Stock Market News – Plug Power Stock Drops. ‘Risk-Reward Is Balanced.’
Plug Power could be a leader in hydrogen-based power, but for now, the stock price already reflects that potential, according to Morgan Stanley analyst Stephen Calder Byrd.
He cut his rating on the hydrogen fuel-cell technology company to Hold from the equivalent of Buy, seeming to trigger a selloff in the stock (ticker: PLUG). Shares fell 9.2% to $29.34 by midday on Monday, while the S&P 500 and Dow Jones Industrial Average were both down 0.2%.
Byrd set a target price for the stock of $35, down from his most recent public call of $38, issued in January. The bank was restricted from covering the stock for a few months after he set that target, as sometimes happens when a firm is working with a company on other business.
“Plug’s core product today is a fuel cell power system used by forklifts that provides significant economic benefits to large material handling customers,” Byrd wrote in a Monday research note. He sees hydrogen fuel-cell technology eventually powering trucks and even planes, giving Plug an attractive opportunity to benefit from its know-how.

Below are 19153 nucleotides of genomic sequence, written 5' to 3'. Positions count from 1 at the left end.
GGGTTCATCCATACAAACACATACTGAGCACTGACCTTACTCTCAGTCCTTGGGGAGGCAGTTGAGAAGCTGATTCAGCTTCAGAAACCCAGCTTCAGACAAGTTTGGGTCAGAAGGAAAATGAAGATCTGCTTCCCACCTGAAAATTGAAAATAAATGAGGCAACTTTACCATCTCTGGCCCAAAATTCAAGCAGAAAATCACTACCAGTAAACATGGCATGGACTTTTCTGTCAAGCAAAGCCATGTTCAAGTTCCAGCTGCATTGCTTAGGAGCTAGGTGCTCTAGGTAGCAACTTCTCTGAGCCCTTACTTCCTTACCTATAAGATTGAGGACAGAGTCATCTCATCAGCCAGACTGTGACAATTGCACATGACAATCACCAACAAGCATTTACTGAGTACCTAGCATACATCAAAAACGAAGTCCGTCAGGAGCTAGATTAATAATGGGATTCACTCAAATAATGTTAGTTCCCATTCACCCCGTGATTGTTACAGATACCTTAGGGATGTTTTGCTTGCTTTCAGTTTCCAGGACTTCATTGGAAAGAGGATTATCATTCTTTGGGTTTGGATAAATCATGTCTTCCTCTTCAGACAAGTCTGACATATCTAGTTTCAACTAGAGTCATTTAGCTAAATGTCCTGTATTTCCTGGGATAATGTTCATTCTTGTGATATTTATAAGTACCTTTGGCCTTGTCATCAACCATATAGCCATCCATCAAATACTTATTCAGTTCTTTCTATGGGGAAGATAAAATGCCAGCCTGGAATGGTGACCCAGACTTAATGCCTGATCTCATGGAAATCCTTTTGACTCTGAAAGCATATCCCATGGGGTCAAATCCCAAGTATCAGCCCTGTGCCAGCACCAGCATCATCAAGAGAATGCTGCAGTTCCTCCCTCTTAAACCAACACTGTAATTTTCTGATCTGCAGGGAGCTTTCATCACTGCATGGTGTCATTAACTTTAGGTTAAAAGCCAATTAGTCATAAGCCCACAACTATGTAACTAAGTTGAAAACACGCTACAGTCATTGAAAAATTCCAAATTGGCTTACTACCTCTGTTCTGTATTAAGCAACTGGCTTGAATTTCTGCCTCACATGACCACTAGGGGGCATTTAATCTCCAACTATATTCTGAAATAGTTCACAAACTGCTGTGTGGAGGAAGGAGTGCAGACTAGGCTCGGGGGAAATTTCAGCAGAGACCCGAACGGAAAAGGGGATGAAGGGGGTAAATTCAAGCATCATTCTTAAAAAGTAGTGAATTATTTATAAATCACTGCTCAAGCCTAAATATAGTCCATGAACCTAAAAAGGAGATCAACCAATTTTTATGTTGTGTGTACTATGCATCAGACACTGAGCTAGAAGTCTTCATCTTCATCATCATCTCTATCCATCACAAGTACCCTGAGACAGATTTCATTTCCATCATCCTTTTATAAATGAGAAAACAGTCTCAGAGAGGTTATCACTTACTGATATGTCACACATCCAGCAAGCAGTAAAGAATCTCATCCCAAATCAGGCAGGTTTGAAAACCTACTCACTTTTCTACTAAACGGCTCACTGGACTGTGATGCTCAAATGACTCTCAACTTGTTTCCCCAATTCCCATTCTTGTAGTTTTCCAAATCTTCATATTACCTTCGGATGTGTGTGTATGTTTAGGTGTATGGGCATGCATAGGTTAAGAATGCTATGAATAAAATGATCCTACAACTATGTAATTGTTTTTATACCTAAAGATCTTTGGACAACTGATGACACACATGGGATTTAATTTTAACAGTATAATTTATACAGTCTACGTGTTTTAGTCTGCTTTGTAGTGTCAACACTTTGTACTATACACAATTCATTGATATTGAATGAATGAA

“But risk-reward is balanced,” he wrote. That means a lot of good news is already reflected in the stock price.
Plug stock is down almost 14% year to date, but shares rose more than 970% in 2020 as investors became more excited about the potential for hydrogen-based energy.
Hydrogen gas can be burned like gasoline, natural gas or oil, but it releases no carbon dioxide, like fossil fuels do, when combusted. Carbon dioxide is the gas blamed for global warming, so both governments and companies are looking to reduce their emissions.
The problem, for now, is that hydrogen technologies are expensive relative to the carbon-based fuels they could eventually replace.
Even with the downgrade, Plug is still a very popular stock on Wall Street. About 70% of the analysts covering the company rate shares at Buy, while the average Buy-rating ratio for stocks in the Dow Jones Industrial Average is about 60%.
The average price target among Wall Street analysts is about $59 a share, roughly double the current level, but the calls range from roughly $29 to $75. That $46 spread is about 156% of the current stock price. That is roughly three times as wide as the average bull-bear price differential for stocks in the Dow.